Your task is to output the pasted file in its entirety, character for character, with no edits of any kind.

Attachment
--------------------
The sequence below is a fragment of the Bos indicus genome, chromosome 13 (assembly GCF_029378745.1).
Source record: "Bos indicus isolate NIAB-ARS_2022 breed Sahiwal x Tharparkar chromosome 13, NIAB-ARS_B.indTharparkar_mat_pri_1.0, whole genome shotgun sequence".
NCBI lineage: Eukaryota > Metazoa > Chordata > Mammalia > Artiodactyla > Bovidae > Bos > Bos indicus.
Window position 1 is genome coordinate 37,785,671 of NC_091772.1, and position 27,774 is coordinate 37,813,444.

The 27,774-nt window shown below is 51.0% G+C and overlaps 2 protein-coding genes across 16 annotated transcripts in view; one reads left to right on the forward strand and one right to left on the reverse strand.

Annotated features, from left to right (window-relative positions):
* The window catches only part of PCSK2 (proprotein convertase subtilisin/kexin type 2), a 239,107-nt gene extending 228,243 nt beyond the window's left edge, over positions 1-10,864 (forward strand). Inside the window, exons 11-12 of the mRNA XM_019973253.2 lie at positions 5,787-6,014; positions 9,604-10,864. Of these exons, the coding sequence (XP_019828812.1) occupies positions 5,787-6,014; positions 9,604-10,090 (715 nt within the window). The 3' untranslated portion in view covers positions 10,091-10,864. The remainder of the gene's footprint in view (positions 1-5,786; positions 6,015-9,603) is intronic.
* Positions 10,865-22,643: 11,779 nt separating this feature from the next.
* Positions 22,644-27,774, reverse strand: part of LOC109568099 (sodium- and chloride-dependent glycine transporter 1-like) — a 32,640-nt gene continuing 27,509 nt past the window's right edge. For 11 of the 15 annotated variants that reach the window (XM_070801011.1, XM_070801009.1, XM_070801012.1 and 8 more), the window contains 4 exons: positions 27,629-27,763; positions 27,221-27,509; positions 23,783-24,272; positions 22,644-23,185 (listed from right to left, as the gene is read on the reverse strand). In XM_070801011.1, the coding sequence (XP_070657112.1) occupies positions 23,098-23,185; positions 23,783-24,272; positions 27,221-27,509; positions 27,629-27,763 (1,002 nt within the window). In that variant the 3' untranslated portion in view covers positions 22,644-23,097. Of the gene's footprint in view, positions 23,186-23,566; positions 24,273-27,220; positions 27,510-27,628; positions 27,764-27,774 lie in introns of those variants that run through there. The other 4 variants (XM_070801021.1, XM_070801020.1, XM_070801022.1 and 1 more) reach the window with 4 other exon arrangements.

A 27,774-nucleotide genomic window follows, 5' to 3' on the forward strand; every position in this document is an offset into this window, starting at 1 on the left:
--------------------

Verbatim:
The sequence below is a fragment of the Bos indicus genome, chromosome 13 (assembly GCF_029378745.1).
Source record: "Bos indicus isolate NIAB-ARS_2022 breed Sahiwal x Tharparkar chromosome 13, NIAB-ARS_B.indTharparkar_mat_pri_1.0, whole genome shotgun sequence".
NCBI lineage: Eukaryota > Metazoa > Chordata > Mammalia > Artiodactyla > Bovidae > Bos > Bos indicus.
Window position 1 is genome coordinate 37,785,671 of NC_091772.1, and position 27,774 is coordinate 37,813,444.

The 27,774-nt window shown below is 51.0% G+C and overlaps 2 protein-coding genes across 16 annotated transcripts in view; one reads left to right on the forward strand and one right to left on the reverse strand.

Annotated features, from left to right (window-relative positions):
* The window catches only part of PCSK2 (proprotein convertase subtilisin/kexin type 2), a 239,107-nt gene extending 228,243 nt beyond the window's left edge, over positions 1-10,864 (forward strand). Inside the window, exons 11-12 of the mRNA XM_019973253.2 lie at positions 5,787-6,014; positions 9,604-10,864. Of these exons, the coding sequence (XP_019828812.1) occupies positions 5,787-6,014; positions 9,604-10,090 (715 nt within the window). The 3' untranslated portion in view covers positions 10,091-10,864. The remainder of the gene's footprint in view (positions 1-5,786; positions 6,015-9,603) is intronic.
* Positions 10,865-22,643: 11,779 nt separating this feature from the next.
* Positions 22,644-27,774, reverse strand: part of LOC109568099 (sodium- and chloride-dependent glycine transporter 1-like) — a 32,640-nt gene continuing 27,509 nt past the window's right edge. For 11 of the 15 annotated variants that reach the window (XM_070801011.1, XM_070801009.1, XM_070801012.1 and 8 more), the window contains 4 exons: positions 27,629-27,763; positions 27,221-27,509; positions 23,783-24,272; positions 22,644-23,185 (listed from right to left, as the gene is read on the reverse strand). In XM_070801011.1, the coding sequence (XP_070657112.1) occupies positions 23,098-23,185; positions 23,783-24,272; positions 27,221-27,509; positions 27,629-27,763 (1,002 nt within the window). In that variant the 3' untranslated portion in view covers positions 22,644-23,097. Of the gene's footprint in view, positions 23,186-23,566; positions 24,273-27,220; positions 27,510-27,628; positions 27,764-27,774 lie in introns of those variants that run through there. The other 4 variants (XM_070801021.1, XM_070801020.1, XM_070801022.1 and 1 more) reach the window with 4 other exon arrangements.

A 27,774-nucleotide genomic window follows, 5' to 3' on the forward strand; every position in this document is an offset into this window, starting at 1 on the left: